That reminds me.

As early as ten years ago, in the software development world, at conferences like SD, we have had the programming equivalent of a bake-off, a live programming contest in which teams of developers (e.g. best of the best from Borland, Microsoft, and Symantec) would be given one or more problems and would race each other to produce solutions as quickly as possible, using their dev tools, libraries, and so forth. Here for example is this year's SD Developer Bowl. [upated 3/26/02]: No, oops, that sounds like a trivia contest. Well, take my word for it. Those old bake-offs were great.

Wouldn't it be pleasant to see engineers from Xilinx, Altera, Celoxica, Triscend, Atmel, Cypress, Quicklogic, Chameleon, etc. up on stage, racing against time to build solutions with their combination of soft and hard cores, dev tools, system builders, and what have you? One slow place-and-route step could ruin your whole day.

Tuesday, March 5, 2002
Multiprocessors, Jan's Razor, resource sharing, and all that
Continuing our multiprocessor (MP) discussion of Saturday.

Today's theme: Compared to uniprocessor design, building a large-N (N>20) multiprocessor out of compact, austere soft processor core + BRAM processing elements (PEs) is challenging and ... liberating! Liberating in the sense that the hard trade-offs are easier to make due to Jan's Razor (to coin a phrase), the principle that once you achieve a minimalist instruction set that covers your computation, any additional functionality per processor is usually unprofitable and therefore rejected. This drive to leave things out is moderated by the new opportunity, unique to MPs, to apply resource factoring to share instances of critical but relatively-infrequently-used resources between PEs.

Permit me to explain.

Uniprocessor throughput
The greater part of processor and computer system design is deciding what features to put in, and what features to leave out. You include a feature if its benefits outweigh its costs. Usually these costs and benefits are measured in terms of throughput, latency, area, power, complexity, and so forth.

Designers typically focus on throughput, that is, the reciprocal of execution time. In a uniprocessor, the execution time of a computation is the product of no. of instructions (I), times the average no. of cycles per instruction (C/I or CPI), times the cycle time (T). You can reduce the execution time by:

  • reducing I: provide more powerful, more expressive instructions and/or function units that "cover" the computation in fewer instructions;
  • reducing CPI: reduce penalties, interlocks, overheads, and latencies (branches, loads); or
  • reducing T: pipeline deeper, and/or replicate resources instead of sharing them.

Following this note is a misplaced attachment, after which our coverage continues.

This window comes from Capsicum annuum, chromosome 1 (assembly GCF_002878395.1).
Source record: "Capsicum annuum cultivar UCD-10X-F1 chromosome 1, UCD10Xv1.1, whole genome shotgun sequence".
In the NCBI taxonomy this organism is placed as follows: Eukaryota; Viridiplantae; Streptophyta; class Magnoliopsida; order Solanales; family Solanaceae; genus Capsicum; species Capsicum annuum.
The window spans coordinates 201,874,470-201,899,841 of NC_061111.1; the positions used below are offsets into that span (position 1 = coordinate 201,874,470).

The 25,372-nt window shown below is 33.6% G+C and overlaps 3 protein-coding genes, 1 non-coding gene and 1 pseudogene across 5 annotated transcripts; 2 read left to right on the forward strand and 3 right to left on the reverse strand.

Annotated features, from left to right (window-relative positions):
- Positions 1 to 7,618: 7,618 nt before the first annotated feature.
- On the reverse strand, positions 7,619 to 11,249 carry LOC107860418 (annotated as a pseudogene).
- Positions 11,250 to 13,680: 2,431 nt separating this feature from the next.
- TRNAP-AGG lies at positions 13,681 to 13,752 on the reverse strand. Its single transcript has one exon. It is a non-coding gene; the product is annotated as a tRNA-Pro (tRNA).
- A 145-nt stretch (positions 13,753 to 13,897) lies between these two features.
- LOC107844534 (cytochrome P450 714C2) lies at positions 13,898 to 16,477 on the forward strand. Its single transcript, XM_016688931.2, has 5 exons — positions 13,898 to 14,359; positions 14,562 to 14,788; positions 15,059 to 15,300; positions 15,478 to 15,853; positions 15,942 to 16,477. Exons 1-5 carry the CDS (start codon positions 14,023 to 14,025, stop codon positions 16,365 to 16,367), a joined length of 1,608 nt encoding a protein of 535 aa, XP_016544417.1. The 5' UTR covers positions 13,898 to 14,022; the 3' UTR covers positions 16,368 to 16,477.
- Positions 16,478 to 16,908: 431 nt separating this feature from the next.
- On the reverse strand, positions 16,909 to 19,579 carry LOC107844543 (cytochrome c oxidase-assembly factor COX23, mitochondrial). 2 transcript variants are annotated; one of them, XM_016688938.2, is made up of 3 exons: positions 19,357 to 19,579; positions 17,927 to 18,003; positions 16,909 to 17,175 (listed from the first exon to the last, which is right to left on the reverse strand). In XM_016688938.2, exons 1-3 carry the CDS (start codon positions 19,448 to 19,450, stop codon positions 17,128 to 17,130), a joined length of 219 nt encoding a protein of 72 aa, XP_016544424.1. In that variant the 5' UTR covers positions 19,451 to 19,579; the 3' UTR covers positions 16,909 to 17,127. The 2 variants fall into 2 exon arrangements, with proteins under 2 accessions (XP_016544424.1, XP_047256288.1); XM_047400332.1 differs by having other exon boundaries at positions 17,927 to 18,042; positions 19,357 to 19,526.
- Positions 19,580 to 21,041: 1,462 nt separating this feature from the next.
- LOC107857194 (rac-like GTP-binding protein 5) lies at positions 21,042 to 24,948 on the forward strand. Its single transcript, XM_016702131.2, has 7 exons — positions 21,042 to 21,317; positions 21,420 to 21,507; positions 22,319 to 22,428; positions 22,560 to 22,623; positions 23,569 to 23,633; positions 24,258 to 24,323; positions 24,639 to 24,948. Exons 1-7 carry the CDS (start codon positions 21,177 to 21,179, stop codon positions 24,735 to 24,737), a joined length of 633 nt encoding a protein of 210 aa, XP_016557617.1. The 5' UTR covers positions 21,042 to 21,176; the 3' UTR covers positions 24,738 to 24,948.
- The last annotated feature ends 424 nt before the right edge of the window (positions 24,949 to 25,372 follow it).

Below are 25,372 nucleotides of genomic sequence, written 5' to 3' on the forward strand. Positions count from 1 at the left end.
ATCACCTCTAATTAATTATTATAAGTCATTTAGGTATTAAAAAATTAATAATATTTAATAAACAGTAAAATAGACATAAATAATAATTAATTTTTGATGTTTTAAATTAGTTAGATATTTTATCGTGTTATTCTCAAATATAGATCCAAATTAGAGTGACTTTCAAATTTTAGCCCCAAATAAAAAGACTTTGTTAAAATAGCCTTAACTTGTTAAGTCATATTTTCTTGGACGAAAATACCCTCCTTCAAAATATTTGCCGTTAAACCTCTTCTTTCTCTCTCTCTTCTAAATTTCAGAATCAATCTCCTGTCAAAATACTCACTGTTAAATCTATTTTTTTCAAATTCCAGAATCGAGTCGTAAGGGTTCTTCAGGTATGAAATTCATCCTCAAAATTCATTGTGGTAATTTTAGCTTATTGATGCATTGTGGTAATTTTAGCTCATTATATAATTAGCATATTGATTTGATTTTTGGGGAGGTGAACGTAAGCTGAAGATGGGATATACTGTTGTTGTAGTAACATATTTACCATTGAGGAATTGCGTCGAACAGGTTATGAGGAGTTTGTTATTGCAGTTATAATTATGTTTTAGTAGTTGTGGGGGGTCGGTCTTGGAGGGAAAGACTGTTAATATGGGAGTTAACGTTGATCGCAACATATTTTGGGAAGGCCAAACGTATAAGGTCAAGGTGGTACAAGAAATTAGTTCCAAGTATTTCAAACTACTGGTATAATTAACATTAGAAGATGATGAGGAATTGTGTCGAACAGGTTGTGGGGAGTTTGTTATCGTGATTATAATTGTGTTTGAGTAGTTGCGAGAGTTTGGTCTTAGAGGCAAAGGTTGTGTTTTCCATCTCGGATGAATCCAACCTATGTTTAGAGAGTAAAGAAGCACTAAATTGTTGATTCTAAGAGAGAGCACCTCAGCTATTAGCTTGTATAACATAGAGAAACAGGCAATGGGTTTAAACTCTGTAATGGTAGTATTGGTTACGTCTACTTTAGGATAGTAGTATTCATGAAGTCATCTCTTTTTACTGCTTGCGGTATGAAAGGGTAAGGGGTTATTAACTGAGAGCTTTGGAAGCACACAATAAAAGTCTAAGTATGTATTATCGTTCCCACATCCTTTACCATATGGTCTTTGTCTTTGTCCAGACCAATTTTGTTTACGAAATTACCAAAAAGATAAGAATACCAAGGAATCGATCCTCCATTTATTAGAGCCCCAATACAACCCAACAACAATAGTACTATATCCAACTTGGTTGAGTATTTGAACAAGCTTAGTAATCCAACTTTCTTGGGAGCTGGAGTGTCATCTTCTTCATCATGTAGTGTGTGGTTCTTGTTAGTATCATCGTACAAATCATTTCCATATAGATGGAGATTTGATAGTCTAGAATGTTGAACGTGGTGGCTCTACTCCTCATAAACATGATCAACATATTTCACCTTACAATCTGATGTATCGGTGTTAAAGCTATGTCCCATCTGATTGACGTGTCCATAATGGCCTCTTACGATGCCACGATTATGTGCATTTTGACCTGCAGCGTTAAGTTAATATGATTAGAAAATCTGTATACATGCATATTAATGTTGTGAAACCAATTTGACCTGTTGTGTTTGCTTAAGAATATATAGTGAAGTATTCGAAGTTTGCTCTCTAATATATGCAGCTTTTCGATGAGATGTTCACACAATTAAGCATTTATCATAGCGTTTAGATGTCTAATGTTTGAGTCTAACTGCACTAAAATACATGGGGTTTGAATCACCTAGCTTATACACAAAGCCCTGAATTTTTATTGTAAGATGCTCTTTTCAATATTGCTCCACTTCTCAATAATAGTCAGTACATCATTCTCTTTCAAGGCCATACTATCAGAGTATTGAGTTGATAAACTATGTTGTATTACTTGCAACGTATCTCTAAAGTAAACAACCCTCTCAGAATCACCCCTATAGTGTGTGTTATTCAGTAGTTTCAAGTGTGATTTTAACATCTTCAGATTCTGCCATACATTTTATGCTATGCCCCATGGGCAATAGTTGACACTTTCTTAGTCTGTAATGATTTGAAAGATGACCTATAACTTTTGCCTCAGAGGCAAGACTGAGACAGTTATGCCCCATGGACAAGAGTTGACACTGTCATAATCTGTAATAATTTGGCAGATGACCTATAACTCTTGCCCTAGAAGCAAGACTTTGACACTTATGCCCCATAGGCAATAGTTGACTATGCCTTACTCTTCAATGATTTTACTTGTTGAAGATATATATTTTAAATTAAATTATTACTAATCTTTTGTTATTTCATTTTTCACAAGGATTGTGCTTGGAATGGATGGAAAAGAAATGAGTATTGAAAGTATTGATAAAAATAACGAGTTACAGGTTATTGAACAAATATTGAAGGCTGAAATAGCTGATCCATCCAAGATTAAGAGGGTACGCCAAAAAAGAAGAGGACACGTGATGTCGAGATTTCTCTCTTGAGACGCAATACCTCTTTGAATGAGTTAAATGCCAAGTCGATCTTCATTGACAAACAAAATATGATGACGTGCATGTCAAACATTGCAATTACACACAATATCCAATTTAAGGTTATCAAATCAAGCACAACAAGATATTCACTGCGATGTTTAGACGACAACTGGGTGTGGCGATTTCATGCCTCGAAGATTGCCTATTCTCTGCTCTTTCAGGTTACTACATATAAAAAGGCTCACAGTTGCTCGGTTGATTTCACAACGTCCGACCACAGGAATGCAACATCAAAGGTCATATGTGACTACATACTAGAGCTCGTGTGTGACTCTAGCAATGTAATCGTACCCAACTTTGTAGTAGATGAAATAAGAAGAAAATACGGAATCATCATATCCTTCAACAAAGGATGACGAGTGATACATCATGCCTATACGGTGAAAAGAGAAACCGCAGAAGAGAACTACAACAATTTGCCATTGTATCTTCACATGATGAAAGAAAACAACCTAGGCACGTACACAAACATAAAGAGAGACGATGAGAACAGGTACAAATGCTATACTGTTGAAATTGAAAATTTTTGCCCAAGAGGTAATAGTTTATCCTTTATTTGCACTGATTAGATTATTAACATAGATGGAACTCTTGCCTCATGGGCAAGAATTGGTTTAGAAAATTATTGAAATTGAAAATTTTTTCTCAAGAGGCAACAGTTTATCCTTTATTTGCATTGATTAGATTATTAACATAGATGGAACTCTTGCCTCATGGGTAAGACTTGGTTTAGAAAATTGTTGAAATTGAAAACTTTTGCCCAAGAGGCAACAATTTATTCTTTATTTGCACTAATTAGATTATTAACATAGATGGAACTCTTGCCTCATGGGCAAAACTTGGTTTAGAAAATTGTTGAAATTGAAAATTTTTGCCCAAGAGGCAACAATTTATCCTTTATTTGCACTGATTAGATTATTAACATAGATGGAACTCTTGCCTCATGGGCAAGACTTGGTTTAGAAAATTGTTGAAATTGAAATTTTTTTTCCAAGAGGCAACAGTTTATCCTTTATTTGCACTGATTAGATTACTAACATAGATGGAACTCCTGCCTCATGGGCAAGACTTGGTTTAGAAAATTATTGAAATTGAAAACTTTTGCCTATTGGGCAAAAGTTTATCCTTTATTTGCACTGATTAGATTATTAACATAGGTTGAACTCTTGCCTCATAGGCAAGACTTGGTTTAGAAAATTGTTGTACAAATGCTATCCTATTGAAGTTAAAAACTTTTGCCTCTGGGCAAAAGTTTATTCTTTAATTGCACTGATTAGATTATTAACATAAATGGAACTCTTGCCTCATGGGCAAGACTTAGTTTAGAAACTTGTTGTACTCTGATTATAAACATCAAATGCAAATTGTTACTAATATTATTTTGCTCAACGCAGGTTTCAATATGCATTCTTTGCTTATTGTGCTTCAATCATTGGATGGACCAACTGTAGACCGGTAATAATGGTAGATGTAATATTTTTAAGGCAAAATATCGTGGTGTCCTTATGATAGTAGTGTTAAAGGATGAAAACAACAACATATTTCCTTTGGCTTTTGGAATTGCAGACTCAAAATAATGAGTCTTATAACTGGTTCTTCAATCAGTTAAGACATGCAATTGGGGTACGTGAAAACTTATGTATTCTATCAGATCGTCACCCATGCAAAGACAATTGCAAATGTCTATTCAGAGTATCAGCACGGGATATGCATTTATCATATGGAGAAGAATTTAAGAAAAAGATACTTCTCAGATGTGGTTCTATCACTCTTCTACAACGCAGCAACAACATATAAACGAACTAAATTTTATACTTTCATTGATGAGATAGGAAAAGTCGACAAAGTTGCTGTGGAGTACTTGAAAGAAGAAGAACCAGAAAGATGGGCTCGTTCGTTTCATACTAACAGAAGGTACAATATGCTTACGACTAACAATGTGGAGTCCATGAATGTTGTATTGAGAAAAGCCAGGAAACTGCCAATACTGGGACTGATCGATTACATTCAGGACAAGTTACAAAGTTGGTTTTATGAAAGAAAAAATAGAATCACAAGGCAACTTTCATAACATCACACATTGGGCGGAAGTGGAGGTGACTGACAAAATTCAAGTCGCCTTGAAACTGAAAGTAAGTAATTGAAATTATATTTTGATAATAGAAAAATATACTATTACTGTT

The trick, of course, is to reduce some of I, CPI, or T, without increasing the other terms! For example, if you add hardware to do sign-extending load byte instructions (reducing I) you must be careful not to increase the cycle time T.

Multiprocessor throughput
But in a multiprocessor running a parallelizable computation, we can spread the work out over NPE processing elements, so the execution time equation (in ideal circumstances) approximates

time = I * CPI * T / NPE
So here is how this manifests itself at design time, and where "liberating" comes into the picture.

Say you have a very austere PE CPU. This processor provides enough primitive operations to "cover" the integer C operator repertoire, in one or more instructions. For example, like the GR CPUs, your machine may provide AND and XOR natively, but implement OR through A OR B = (A AND B) XOR A XOR B. Or, it may have single-bit shift left (ADD) and right (SRx), but lack multi-bit shift instructions. Or, it may implement multiply as a series of adds.

Now, as a designer, imagine you are staring at a benchmark result, and you see that your benchmark would run 5% faster if your PE had a hardware (multi-bit) barrel shifter function unit. You know that a barrel shifter would add (say) 64 LUTs to your 180 LUTs processor. Maybe you even do a little experiment, and try adding the barrel shifter to your design, to verify that the larger CPU datapath does not inadvertently impact cycle time. So, do you add the feature or leave it out?

In a "pedal to the metal" uniprocessor, you might indeed choose to grow your processor by 30% to get a 5% speedup. Especially if that change would help to keep your product ahead of your rival's offering.

But in a chip multiprocessor, where the entire die is tiled with PEs, if you make your PE 30% larger, this could well reduce NPE by 30%, or more. (Or it might not. It's a nonlinear function and some other resource, like BRAM ports, might be the critical constraint.)

When n% larger PEs implies n% fewer PEs
Against this backdrop of "n% larger PEs implies n% fewer PEs", many "conventional wisdom" must-have features, such as barrel shifters, multipliers, perhaps even byte load/store alignment logic, are indefensible.

The problem for our friend the barrel shifter is this. Even if it dramatically speeds up a bitfield extract operation, from 10 cycles down to 1 cycle, there just aren't (dynamically) that many shift instructions in the instruction mix. So the total speed up (as posited above) was only 5%. Compare the barrel shifter multiplexer LUTs to the other parts of the CPU. The instruction decoder, the register file, the ALU, the PC incrementer, the instruction RAM port -- these are used nearly every darn cycle. Putting these resources in hardware is hardware well spent. Lots of utilization. But our friend the barrel shifter would only be used maybe every 20 instructions.